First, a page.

The more dollars we earn and the less duty of care we have (dependants, mortgages etc.) the more freedom we have to choose how we would like to use our dollar to make the World a better place. While we might laugh at ourselves and mutter something about ‘First World problems’ when trying to choose between two seemingly identical t-shirts, your purchase directly affects the lives of ‘those people that you see on the news’ in far off (or your own) countries that you may have believed you are powerless to help. The ‘First World’ issue of ‘OH MY GOD I really can’t decide what t-shirt to buy’ is a real and important decision and with it lies a great deal of purchasing power.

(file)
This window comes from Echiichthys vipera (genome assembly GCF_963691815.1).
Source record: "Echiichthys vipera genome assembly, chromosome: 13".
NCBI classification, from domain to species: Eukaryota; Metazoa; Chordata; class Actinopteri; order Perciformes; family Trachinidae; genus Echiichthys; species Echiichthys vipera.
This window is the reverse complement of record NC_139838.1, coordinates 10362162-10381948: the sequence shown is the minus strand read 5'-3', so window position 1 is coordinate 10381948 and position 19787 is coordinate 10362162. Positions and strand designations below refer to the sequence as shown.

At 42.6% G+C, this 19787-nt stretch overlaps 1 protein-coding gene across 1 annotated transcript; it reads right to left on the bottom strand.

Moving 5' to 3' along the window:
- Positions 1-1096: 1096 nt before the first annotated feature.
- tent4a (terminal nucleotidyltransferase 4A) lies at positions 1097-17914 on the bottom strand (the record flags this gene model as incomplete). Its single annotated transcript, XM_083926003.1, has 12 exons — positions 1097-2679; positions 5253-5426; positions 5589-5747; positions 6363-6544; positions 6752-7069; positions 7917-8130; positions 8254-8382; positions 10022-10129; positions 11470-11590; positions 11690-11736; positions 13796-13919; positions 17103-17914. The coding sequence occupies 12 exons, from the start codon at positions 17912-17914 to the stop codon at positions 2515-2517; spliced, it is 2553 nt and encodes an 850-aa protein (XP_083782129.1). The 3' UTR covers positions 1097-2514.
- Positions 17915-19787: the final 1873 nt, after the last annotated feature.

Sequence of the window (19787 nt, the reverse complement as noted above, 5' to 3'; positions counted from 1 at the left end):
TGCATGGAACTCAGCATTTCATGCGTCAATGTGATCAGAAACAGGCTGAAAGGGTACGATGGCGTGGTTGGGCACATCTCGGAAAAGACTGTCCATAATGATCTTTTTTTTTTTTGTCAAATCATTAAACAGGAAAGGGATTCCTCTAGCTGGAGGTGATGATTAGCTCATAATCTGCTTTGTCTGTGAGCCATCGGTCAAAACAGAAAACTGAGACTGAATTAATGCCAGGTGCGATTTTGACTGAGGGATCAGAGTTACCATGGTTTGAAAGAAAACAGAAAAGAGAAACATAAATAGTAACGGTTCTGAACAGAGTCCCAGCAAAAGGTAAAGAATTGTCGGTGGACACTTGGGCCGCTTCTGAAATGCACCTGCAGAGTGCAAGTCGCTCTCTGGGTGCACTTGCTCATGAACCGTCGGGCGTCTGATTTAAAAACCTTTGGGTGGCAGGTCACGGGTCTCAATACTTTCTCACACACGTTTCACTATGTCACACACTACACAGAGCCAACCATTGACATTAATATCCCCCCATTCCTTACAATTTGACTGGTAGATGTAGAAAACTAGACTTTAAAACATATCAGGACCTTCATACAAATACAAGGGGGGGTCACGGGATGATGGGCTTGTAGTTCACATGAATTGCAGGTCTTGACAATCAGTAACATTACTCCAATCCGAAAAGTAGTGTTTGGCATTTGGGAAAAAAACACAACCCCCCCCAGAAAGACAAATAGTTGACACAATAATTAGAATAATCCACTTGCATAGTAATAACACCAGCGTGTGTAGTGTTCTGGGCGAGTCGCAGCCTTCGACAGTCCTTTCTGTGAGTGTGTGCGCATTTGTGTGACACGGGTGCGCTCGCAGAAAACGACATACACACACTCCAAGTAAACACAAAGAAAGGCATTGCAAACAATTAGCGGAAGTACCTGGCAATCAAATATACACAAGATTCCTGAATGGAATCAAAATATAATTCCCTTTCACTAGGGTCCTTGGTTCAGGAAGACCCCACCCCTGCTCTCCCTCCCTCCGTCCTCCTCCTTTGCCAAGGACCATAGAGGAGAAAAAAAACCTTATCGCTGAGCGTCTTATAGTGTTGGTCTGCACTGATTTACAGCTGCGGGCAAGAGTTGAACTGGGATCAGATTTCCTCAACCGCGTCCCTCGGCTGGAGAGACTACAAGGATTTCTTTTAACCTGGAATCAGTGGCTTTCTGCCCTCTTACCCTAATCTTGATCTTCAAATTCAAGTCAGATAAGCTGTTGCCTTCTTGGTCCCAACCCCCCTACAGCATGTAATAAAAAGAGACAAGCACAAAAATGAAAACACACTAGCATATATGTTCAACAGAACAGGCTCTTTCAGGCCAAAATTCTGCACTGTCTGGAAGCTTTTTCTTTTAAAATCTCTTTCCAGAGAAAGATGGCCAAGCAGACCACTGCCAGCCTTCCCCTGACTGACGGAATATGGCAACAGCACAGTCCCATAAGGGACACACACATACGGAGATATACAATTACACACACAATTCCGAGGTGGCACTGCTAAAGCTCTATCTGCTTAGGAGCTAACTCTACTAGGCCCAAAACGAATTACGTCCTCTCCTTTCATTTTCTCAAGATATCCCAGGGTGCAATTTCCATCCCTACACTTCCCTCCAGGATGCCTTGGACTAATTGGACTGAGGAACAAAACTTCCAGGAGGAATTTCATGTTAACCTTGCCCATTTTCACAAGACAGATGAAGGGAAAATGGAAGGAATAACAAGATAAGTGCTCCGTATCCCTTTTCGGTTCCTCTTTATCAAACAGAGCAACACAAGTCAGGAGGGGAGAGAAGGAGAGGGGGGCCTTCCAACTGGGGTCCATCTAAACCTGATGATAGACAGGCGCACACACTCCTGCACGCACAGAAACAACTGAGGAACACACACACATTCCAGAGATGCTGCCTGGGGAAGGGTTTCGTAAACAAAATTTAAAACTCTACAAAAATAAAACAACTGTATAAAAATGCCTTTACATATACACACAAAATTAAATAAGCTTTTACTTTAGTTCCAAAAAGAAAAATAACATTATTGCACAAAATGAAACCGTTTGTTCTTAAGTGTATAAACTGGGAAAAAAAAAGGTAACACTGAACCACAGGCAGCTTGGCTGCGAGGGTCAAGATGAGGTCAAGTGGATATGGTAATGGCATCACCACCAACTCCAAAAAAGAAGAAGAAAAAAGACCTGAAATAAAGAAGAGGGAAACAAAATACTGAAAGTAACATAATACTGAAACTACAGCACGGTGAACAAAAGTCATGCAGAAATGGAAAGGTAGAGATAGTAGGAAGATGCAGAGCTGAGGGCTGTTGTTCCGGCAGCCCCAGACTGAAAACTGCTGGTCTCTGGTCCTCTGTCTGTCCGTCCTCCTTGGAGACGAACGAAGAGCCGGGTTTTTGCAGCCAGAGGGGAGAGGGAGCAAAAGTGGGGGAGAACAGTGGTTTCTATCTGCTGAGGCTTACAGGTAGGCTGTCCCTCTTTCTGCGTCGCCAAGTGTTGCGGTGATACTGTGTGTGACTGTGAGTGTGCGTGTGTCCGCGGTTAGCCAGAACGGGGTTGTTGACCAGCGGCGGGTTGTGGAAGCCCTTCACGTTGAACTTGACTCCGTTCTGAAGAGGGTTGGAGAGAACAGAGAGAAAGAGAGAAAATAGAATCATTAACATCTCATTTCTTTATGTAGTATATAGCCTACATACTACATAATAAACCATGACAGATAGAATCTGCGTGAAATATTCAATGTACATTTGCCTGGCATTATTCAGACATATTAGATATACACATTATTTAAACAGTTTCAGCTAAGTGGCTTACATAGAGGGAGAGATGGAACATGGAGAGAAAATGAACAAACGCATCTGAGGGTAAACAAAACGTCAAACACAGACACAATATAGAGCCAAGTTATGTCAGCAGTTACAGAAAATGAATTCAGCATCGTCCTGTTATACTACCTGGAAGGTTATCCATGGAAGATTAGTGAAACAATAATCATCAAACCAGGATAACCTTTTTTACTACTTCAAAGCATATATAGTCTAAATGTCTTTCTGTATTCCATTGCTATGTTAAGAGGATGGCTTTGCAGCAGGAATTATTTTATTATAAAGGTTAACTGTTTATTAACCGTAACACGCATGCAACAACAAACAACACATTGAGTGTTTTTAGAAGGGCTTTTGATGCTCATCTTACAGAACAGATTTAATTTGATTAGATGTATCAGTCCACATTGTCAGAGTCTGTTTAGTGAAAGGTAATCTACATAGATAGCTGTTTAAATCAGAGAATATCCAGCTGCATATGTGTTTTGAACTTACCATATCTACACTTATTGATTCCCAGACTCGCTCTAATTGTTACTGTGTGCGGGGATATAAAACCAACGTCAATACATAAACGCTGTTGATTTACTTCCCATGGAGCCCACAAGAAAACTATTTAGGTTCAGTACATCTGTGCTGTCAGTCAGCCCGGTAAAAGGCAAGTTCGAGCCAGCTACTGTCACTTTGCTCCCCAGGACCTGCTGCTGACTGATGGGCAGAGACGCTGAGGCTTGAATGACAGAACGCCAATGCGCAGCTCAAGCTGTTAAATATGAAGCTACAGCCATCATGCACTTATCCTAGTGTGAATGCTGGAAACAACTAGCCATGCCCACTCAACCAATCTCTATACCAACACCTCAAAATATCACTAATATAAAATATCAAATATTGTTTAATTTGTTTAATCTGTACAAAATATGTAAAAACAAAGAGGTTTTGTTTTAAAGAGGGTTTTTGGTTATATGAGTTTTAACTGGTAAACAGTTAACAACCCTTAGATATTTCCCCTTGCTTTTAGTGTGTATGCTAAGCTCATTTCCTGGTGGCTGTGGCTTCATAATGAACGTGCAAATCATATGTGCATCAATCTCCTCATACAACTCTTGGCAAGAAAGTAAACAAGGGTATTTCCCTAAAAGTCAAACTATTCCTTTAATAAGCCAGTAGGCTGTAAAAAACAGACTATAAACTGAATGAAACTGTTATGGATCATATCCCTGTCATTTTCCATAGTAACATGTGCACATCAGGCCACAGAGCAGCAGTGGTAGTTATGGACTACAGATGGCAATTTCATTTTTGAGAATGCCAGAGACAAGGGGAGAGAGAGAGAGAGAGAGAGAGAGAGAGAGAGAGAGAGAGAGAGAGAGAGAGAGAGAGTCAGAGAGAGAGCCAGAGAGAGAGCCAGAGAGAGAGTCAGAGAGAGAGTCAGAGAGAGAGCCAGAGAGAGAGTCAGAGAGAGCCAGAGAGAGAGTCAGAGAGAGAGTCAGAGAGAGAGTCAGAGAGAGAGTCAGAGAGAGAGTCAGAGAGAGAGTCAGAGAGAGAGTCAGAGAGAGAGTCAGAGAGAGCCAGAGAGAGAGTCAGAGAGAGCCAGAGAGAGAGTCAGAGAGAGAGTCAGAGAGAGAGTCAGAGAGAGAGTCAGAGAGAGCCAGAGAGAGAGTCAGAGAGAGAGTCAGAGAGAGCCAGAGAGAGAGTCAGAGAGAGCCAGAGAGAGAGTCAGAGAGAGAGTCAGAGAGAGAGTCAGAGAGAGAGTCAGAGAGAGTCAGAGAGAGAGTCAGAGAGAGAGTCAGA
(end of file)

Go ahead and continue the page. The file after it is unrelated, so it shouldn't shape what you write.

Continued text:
If you choose to buy a fair trade, organic cotton t-shirt, dyed with vegetable dyes and sewn by survivors of sex trafficking in a renewable energy powered workshop, you are not only voting for a world where people can afford to eat, drink, care for the soil, live a life free from pesticides and chemical dyes, prevent contamination of environmental flows through pesticide and dye run off, live free from slavery and feel empowered and ‘human’, and reduce CO2 emissions and reliance on fossil fuels, you are also using your ‘first world’ problem to better the entire planet. Alternatively you can buy a black t-shirt for a tenth of the price at a discount department store. This black t-shirt was made from conventional cotton, picked by a slave labour workforce in Uzbekistan, dyed using conventional dyes loaded with irritants by people who aren’t provided any personal protection gear and factory run off going directly into a local stream, sewn in a conventional factory in Bangladesh that doesn’t pay workers enough money to eat or allow them to take regular breaks, and sold to you for four dollars by a team that are pushed to churn you in and out of the store as fast as possible, work long hours and make a merger wage.